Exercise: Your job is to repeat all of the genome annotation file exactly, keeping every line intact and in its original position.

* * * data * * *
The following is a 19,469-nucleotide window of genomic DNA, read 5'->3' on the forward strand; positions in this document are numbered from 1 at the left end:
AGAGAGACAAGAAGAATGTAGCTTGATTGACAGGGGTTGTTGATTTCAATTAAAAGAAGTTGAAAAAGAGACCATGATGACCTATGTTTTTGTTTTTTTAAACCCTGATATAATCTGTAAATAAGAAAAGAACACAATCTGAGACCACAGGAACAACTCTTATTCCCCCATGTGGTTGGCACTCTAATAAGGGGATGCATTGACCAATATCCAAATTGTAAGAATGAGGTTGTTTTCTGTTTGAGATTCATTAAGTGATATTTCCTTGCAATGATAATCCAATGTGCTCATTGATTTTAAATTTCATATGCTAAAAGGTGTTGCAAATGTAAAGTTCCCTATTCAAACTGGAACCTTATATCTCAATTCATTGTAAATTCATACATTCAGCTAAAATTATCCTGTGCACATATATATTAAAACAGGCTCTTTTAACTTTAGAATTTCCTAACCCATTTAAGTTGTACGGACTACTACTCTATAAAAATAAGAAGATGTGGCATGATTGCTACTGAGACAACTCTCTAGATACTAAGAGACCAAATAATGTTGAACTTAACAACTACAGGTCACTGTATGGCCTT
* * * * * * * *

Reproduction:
The following is a 19,469-nucleotide window of genomic DNA, read 5'->3' on the forward strand; positions in this document are numbered from 1 at the left end:
AGAGAGACAAGAAGAATGTAGCTTGATTGACAGGGGTTGTTGATTTCAATTAAAAGAAGTTGAAAAAGAGACCATGATGACCTATGTTTTTGTTTTTTTAAACCCTGATATAATCTGTAAATAAGAAAAGAACACAATCTGAGACCACAGGAACAACTCTTATTCCCCCATGTGGTTGGCACTCTAATAAGGGGATGCATTGACCAATATCCAAATTGTAAGAATGAGGTTGTTTTCTGTTTGAGATTCATTAAGTGATATTTCCTTGCAATGATAATCCAATGTGCTCATTGATTTTAAATTTCATATGCTAAAAGGTGTTGCAAATGTAAAGTTCCCTATTCAAACTGGAACCTTATATCTCAATTCATTGTAAATTCATACATTCAGCTAAAATTATCCTGTGCACATATATATTAAAACAGGCTCTTTTAACTTTAGAATTTCCTAACCCATTTAAGTTGTACGGACTACTACTCTATAAAAATAAGAAGATGTGGCATGATTGCTACTGAGACAACTCTCTAGATACTAAGAGACCAAATAATGTTGAACTTAACAACTACAGGTCACTGTATGGCCTT